Engineering heroes come in all shapes and sizes, from famous names to family members. Engineers Australia National President Trish White and CEO Bronwyn Evans asked engineers around Australia to share theirs.
General John Monash, who we pay tribute to in this edition, was one of the most popular choices, in recognition of his many achievements as an engineer, electrical industry pioneer and captain of industry — as well as his remarkable record as a military commander.
Several members also nominated one of our personal engineering heroes, Edith Clarke, who 100 years ago became the first woman to earn her master’s in electrical engineering at the prestigious Massachusetts Institute of Technology!
Despite the qualification, Clarke initially struggled to get a job in her field and took a position at General Electric (GE) for which she was vastly overqualified: supervising human “computers”.
Undeterred, she used her spare time to invent and patent a graphical calculator that could solve equations relating to electrical transmission lines 10 times faster than previous methods.
GE later relented, appointing her to an engineering role in 1922. Clarke went on to enjoy a long and successful career at GE, before “retiring” in 1945 to become America’s first female professor of electrical engineering.
Members also nominated a diverse array of prominent individuals — past and present — as engineering heroes.
These included pioneering 19th century English engineer Isambard Kingdom Brunel, American Rear Admiral Grace Hopper, fictional TV character MacGyver; company founder Sir John Holland, C.Y. O’Connor of Western Australian goldfields pipeline fame, the Snowy Mountains Scheme’s William Hudson, Tesla’s Elon Musk, and Margaret Hamilton, who developed the onboard software for NASA’s Apollo space program.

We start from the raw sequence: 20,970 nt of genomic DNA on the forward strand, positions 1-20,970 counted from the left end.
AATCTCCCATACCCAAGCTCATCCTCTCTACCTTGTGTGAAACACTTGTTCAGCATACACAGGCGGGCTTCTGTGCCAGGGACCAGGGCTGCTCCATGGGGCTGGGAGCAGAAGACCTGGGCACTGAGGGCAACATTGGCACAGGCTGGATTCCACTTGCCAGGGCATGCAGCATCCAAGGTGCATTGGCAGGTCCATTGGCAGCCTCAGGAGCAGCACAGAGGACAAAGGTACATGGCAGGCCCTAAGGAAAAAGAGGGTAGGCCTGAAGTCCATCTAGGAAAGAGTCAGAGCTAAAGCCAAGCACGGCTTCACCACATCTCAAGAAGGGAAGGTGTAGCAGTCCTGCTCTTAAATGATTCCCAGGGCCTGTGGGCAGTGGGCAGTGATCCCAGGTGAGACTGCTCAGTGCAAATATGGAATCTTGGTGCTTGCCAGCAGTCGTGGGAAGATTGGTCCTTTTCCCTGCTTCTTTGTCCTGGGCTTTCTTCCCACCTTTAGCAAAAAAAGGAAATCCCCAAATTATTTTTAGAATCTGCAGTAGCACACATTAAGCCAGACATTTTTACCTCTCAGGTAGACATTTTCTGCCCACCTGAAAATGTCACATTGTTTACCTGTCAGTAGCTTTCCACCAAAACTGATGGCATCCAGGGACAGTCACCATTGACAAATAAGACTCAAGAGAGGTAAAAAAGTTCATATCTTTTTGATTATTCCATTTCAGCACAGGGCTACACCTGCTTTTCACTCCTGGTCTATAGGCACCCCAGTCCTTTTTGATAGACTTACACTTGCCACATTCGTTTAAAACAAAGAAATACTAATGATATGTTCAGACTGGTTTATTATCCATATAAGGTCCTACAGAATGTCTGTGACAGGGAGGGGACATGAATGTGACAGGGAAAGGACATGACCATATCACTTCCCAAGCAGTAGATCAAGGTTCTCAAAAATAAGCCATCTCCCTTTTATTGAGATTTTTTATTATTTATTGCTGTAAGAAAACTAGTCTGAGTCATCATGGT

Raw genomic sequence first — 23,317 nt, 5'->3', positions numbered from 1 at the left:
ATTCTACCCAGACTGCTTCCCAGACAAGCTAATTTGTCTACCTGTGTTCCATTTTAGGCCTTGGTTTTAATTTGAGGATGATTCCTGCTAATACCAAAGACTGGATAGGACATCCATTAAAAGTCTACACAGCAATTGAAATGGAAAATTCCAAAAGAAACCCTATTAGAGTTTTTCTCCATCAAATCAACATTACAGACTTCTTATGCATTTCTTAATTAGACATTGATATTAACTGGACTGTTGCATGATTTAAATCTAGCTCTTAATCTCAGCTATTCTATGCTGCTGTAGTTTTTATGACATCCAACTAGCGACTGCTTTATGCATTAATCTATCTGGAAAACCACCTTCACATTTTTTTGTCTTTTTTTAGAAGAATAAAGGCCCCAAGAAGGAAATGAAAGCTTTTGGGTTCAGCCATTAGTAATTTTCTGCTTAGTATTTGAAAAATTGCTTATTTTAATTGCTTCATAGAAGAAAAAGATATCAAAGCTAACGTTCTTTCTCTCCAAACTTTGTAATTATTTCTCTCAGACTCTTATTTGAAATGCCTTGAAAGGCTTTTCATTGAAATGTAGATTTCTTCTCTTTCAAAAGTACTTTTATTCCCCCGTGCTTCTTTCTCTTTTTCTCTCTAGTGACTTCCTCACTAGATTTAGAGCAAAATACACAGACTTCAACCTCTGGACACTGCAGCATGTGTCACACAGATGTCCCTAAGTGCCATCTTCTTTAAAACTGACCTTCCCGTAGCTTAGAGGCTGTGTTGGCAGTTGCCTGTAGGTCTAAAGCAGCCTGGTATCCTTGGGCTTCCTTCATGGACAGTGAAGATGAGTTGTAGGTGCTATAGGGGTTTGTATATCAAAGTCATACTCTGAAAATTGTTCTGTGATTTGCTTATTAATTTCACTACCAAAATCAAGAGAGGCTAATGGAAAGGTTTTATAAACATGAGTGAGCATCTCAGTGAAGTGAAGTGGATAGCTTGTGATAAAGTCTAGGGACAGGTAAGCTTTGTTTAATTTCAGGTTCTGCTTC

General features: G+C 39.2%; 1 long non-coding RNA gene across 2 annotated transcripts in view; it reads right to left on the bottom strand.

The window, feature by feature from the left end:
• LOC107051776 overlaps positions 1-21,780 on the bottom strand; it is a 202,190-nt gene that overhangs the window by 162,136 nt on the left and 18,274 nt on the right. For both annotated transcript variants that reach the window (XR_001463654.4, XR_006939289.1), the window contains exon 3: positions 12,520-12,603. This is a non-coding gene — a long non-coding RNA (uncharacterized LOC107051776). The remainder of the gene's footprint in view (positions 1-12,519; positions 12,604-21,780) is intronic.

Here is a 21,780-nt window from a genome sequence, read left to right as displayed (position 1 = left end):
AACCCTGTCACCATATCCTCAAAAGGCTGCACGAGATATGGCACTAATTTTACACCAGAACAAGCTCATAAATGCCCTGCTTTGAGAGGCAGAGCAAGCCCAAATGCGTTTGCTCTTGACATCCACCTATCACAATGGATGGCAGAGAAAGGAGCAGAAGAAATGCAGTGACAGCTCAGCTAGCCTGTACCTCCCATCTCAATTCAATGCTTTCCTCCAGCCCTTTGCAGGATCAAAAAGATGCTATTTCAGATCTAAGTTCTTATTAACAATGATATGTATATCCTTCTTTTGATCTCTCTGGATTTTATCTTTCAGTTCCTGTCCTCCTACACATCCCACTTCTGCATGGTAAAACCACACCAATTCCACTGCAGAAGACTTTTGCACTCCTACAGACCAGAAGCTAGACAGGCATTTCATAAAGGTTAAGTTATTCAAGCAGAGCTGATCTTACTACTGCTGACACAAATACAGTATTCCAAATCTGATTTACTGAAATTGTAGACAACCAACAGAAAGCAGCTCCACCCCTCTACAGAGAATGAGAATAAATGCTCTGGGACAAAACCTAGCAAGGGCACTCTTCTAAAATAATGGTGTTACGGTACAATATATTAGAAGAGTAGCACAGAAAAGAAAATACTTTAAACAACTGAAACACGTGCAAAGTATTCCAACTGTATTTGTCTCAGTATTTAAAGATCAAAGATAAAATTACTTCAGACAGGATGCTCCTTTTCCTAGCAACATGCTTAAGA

However, many of our members also celebrated more everyday engineers as heroes: parents, grandparents and family friends who introduced them to the profession; schoolteachers and university lecturers; colleagues and peers; mentors and managers.
As our Centenary year draws to a close, we’d like to call on all of you to do everything you can to be one of these engineering heroes.
By mentoring others, talking about the amazing things we do in our profession, volunteering, sharing knowledge and ideas, and supporting colleagues, we can all change the world for the people around us!
We have used our Centenary year as a platform to highlight the value of the engineering community of today and our proud engineering heritage under the theme “Anything Is Possible”.
If you’re on the lookout for a Christmas gift for an engineer or aspiring engineer, please consider our Centenary coffee table book, Wonders Never Cease, which tells the story of 100 Australian engineering achievements and is available from eabooks.com.au.
Finally, we’d like to thank all members and volunteers for their support in 2019 and wish you a wonderful 2020!